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Posted 25 May 2015 - 12:22 PM

Qutb Minar

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Qutb Minar also spelled Qutub or Qutab, is the 2nd tallest minar (73 metres) in India after Minar-E-Fateh at chhapar chiri at Anandpur Sahib which stands 100 meters tall, built in memory of great victory of Sikh forces led by Baba Banda Singh Bahadur over the mughal forces. Qutub Minar originally an ancient Islamic Monument, inscribed with Arabic inscriptions, and is a UNESCO World Heritage Site. Located in Delhi, the Qutb Minar is made of red sandstone and marble. The stairs of the tower has 379 steps, is 72.5 metres (237.8 ft) high, and has a base diameter of 14.3 metres, which narrows to 2.7 metres at the top. Construction was started in 1192 by Qutb-ud-din Aibak and was carried on by his successor, Iltutmish. In 1368, Firoz Shah Tughlak constructed the fifth and the last storey.  It is surrounded by several other ancient and medieval structures and ruins, collectively known as the Qutb complex


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Posted 25 May 2015 - 12:23 PM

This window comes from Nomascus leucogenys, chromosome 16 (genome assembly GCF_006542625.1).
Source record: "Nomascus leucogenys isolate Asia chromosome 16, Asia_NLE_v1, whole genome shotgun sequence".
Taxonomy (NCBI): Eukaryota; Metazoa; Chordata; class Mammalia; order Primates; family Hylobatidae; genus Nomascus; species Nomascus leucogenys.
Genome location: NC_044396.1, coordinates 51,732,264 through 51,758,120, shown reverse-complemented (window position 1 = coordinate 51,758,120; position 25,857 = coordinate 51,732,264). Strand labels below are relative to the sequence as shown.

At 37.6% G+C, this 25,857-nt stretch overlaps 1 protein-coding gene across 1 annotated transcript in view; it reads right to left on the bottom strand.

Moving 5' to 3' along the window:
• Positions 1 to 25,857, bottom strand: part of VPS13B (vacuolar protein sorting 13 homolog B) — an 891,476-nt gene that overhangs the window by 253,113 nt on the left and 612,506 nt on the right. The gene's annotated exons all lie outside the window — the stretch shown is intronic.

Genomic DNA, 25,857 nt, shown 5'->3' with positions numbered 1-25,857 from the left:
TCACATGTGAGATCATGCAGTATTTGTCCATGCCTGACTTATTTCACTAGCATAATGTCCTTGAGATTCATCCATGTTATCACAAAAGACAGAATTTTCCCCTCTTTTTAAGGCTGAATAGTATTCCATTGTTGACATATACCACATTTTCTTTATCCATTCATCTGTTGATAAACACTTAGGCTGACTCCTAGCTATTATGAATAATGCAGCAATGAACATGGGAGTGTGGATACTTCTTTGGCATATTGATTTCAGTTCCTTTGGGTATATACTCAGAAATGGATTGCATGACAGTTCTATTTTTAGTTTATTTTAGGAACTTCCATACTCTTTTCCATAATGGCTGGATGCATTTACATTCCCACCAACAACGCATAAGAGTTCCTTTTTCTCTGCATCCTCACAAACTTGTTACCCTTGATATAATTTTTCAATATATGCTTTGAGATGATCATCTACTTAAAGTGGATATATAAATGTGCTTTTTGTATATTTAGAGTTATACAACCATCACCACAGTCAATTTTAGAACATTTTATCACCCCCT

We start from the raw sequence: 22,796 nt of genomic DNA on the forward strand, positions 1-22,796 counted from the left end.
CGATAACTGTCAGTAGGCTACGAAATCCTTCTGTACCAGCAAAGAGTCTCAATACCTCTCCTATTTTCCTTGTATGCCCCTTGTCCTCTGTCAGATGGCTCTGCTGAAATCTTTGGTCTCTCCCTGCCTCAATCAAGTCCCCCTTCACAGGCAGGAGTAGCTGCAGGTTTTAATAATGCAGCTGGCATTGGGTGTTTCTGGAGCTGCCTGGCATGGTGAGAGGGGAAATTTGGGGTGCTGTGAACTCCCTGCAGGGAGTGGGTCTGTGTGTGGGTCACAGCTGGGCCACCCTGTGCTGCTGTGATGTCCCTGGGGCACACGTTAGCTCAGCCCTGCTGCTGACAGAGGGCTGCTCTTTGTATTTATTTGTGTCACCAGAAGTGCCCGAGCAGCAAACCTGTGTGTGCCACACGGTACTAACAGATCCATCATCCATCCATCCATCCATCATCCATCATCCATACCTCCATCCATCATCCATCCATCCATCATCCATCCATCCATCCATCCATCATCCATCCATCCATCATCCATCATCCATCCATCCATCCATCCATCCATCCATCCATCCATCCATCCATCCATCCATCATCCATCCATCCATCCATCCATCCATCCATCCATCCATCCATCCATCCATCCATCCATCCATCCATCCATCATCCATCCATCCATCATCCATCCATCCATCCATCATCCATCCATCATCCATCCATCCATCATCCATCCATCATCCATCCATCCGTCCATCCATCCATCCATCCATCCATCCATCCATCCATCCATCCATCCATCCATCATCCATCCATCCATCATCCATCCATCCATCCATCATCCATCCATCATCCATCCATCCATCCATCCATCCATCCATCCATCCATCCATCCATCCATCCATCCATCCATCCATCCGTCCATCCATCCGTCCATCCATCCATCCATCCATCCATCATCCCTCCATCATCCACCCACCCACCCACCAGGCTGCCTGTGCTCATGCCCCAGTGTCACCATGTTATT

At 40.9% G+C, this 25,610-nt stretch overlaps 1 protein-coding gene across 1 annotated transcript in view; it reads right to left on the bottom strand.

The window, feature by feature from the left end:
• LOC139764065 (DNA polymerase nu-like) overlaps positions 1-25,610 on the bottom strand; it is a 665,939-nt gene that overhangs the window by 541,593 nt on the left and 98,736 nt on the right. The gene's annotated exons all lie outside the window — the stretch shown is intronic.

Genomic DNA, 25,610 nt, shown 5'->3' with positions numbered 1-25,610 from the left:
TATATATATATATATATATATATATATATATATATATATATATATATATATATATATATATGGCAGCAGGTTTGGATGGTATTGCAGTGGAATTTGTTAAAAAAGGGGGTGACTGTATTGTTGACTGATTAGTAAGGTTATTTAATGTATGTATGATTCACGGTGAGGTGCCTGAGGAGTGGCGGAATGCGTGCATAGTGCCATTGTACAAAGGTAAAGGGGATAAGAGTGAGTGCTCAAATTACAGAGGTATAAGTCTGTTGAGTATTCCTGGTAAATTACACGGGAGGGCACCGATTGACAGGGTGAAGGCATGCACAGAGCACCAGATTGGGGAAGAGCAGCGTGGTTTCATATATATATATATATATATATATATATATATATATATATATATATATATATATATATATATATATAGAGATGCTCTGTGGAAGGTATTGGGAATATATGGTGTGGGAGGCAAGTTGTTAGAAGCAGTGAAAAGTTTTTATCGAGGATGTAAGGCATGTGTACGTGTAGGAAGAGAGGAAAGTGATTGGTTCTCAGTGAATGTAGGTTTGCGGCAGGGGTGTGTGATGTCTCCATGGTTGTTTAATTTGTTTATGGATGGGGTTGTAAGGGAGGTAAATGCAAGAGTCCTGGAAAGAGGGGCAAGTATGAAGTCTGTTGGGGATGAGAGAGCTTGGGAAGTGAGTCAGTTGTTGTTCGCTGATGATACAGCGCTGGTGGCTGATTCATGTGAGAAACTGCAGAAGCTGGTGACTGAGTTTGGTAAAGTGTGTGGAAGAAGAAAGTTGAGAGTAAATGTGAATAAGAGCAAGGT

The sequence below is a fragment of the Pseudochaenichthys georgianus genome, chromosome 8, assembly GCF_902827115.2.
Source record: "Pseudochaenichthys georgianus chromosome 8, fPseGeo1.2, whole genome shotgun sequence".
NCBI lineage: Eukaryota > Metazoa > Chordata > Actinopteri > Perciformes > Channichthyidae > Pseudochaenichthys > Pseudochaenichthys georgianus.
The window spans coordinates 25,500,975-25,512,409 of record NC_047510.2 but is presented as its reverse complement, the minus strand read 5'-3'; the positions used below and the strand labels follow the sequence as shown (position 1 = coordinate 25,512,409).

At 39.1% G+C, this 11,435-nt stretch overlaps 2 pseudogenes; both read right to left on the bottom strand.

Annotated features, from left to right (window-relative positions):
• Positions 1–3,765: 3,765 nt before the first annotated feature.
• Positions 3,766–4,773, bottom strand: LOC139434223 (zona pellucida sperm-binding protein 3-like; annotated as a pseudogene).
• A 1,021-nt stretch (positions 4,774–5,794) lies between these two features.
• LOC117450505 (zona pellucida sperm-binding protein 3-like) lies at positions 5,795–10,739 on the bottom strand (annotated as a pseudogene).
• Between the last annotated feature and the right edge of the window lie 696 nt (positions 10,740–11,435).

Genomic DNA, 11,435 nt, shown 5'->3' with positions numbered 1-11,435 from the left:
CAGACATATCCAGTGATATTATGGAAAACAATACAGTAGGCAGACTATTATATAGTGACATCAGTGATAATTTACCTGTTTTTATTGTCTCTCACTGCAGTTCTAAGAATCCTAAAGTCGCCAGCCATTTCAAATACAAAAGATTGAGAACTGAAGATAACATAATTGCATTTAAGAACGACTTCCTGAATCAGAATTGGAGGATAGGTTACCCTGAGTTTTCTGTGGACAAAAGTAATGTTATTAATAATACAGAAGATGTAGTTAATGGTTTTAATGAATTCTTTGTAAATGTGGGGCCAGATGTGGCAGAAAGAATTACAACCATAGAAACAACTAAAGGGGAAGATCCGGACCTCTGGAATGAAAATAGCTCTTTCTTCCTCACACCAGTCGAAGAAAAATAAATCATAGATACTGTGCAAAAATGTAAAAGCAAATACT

Sanchi Stupa

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Sanchi Stupa is located at Sanchi Town in Raisen District of the state of Madhya Pradesh, India, it is located 46 km north east of Bhopal.

The 'Great Stupa' at Sanchi is the oldest stone structure in India and was originally commissioned by the emperor Ashoka the Great in the 3rd century BC. Its nucleus was a simple hemispherical brick structure built over the relics of the Buddha. It was crowned by the chatra, a parasol-like structure symbolising high rank, which was intended to honour and shelter the relics. The construction work of this stupa was overseen by Ashoka's wife, Devi herself, who was the daughter of a merchant of Vidisha. Sanchi was also her birthplace as well as the venue of her and Ashoka's wedding. In the 1st century BC, four profusely carved toranas or ornamental gateways and a balustrade encircling the whole structure was added.
The 'Great Stupa' at Sanchi is the oldest structure and was originally commissioned by the emperor Ashoka the Great in the 3rd century BC. Its nucleus was a hemispherical brick structure built over the relics of the Buddha. It was crowned by the chatra, a parasol-like structure symbolising high rank. A pillar of finely polished sandstone was also erected. The old stupa was later covered when it was expanded.

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Posted 25 May 2015 - 12:26 PM

Hari  :super:

 

Thanks for sharing :)




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Posted 25 May 2015 - 12:30 PM

Vijayetta :adiyan: Proud to be an Indian :salute:


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Posted 25 May 2015 - 12:40 PM

Hari....kidu kidu.... :yes:

 

:thanks: dear


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Posted 25 May 2015 - 12:41 PM

Vanampadai :adiyan: :india:


Edited by PachalaM Hari, 25 May 2015 - 12:41 PM.